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Alexander Scammell

Death of Scammell / SeacoastNH

NH FRAMERS OF FREEDOM

A NH lawyer born in Massachusetts, Scammell died at the Battle of Yorktown towards the end of the Revolution. His distinguished military career began at the Seige of William and Mary in 1774 and brought him to Quebec, Trenton, Saratoga, Princeton, Monmouth and Valley Forge.

 
 

 

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In April, 1779, the main army of the American forces was enjoying a lull in the fightin. Soldiers could now take a moment to think of matters other than survival on the battlefield. "I fear," wrote Adjutant-General Alexander Scammell in a letter to Col. Nathaniel Peabody, one of New Hampshire’s representatives to the Continental Congress, "that the war will doom me to old bachelorism—however, content myself with this consideration, that there is enough of the breed already, though this consideration don’t (sic) fully correspond with my feelings on the opening of Spring."

Col. Alexander ScammellThe 35-year old commander of the First New Hampshire Battalion was one fo the youngest, most dashing officers in Washington’s army, and his temperament matched his good looks. He had a likable sense of humor and moved with ease in social gatherings. It is said he could approach George Washington with a familiarity no other officer could get away with.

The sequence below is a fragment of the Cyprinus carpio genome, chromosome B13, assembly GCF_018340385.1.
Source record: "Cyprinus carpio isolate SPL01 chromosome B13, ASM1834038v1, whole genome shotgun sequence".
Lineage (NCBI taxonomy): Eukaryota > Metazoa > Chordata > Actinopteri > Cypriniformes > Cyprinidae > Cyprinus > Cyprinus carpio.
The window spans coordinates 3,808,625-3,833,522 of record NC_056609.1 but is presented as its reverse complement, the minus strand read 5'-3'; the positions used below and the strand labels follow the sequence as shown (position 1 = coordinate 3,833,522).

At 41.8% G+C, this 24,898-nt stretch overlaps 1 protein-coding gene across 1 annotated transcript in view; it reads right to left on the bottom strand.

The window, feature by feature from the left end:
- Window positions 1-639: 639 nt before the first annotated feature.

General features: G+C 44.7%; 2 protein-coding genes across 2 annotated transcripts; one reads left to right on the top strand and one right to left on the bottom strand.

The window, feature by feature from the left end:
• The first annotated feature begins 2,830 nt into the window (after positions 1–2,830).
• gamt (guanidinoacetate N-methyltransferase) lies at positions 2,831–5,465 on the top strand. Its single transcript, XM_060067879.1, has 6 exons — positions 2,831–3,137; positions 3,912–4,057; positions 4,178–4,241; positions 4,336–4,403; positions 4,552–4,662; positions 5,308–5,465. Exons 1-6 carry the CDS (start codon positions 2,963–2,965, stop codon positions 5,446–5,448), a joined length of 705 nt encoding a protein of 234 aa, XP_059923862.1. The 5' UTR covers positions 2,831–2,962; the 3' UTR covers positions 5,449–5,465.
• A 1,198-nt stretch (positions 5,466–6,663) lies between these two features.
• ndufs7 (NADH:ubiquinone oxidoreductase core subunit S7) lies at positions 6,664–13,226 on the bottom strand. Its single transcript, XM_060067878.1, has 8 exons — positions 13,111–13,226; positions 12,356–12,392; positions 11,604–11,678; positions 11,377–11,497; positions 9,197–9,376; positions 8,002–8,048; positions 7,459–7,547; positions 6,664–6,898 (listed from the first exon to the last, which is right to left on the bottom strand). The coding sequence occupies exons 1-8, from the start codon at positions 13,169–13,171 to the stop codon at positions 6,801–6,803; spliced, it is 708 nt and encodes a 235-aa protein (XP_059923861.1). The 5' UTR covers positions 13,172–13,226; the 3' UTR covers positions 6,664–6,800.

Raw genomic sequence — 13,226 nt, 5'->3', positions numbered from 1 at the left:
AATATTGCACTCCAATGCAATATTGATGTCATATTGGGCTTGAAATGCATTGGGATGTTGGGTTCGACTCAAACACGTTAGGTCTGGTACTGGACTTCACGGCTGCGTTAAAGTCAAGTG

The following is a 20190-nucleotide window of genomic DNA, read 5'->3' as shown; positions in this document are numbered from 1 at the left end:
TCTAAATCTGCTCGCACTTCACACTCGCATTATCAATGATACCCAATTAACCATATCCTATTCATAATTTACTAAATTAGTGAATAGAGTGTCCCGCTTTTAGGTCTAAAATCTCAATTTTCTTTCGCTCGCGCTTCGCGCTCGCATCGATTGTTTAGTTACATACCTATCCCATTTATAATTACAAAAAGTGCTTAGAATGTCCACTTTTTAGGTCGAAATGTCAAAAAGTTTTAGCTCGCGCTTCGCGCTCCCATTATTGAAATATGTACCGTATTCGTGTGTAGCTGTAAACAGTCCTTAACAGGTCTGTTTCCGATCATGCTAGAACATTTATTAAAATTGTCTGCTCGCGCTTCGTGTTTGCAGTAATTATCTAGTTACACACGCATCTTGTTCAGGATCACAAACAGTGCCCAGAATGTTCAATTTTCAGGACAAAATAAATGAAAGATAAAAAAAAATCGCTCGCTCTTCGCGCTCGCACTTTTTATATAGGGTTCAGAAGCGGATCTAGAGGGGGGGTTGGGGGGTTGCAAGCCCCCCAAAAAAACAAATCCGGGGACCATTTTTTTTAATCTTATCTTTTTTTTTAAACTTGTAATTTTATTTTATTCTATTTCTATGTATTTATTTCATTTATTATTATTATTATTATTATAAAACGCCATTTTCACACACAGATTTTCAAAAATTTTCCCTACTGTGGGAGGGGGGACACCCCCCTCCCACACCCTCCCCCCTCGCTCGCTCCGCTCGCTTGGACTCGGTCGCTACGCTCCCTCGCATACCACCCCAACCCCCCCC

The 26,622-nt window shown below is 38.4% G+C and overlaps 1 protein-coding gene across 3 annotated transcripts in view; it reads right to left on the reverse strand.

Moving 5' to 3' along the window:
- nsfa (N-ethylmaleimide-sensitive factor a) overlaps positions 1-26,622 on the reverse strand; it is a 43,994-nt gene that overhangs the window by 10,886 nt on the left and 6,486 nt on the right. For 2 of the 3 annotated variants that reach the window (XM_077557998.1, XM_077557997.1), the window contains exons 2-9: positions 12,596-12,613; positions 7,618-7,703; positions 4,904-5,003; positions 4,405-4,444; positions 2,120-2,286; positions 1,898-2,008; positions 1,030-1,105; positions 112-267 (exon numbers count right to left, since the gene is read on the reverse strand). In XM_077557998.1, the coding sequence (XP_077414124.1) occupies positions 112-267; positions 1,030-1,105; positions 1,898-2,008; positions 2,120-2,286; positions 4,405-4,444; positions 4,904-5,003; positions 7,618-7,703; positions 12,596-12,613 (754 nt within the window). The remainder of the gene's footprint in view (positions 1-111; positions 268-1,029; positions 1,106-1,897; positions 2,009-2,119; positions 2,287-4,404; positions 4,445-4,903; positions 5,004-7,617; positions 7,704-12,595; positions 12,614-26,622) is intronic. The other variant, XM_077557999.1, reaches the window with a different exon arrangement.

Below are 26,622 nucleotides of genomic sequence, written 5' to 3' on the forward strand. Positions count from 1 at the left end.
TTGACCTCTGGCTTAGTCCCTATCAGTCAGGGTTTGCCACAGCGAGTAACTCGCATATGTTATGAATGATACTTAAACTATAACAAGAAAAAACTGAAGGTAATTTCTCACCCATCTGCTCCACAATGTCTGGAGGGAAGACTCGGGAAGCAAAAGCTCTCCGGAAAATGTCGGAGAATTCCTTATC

Scammell also had a sincere concern for his men. When Congress seemed to be abandoning its duty in providing the necessitites of food and clothing for the troops, Scammell sent searing letters to Congress condemning it for reducing the fighting men to "slavery" and "beggary." He blamed the large number of desertions not on the men but on the hunger that drove them to it.

Alexander Scammell was born in 1744 in Milford Mass. After his graduation from Harvard in 1769, he taught school in Massachusetts and Maine and worked as an explorer and surveyor of the territory in southern Maine.

In 1774, Scammell went to Durham to study law under John Sullivan. But Scammell found it difficult to concentrate on law books. Instead, he spent much of his time studying wars of the past. Durham was buzzing with rumors that British troops were being sent to occupy Portsmouth, and Scammell was able to participate in the growing struggle sooner than he expected.

CONTINUE Col. Alexander Scammell



FRAMERS OF FREEDOM (continued)

On December 15, 1774, John Sullivan organized the second raid on Fort William and Mary at new Castle. Scammell was a member of the raiding party, and it was he who pulled down the British flag flying over the fort.

After the capture of Fort William and Mary, Sullivan returned to his duties with the Continental Congress in Philadelphia and sent Scammell back to Durham to ten to his law office. But Scammell had had a taste of action and could not be confined to a desk and chair. He joined the New Hampshire ranks at the Battle of Bunker Hill, and when Sullivan’s troops were ordered to new York in the summer of 1776, Scammell went with them.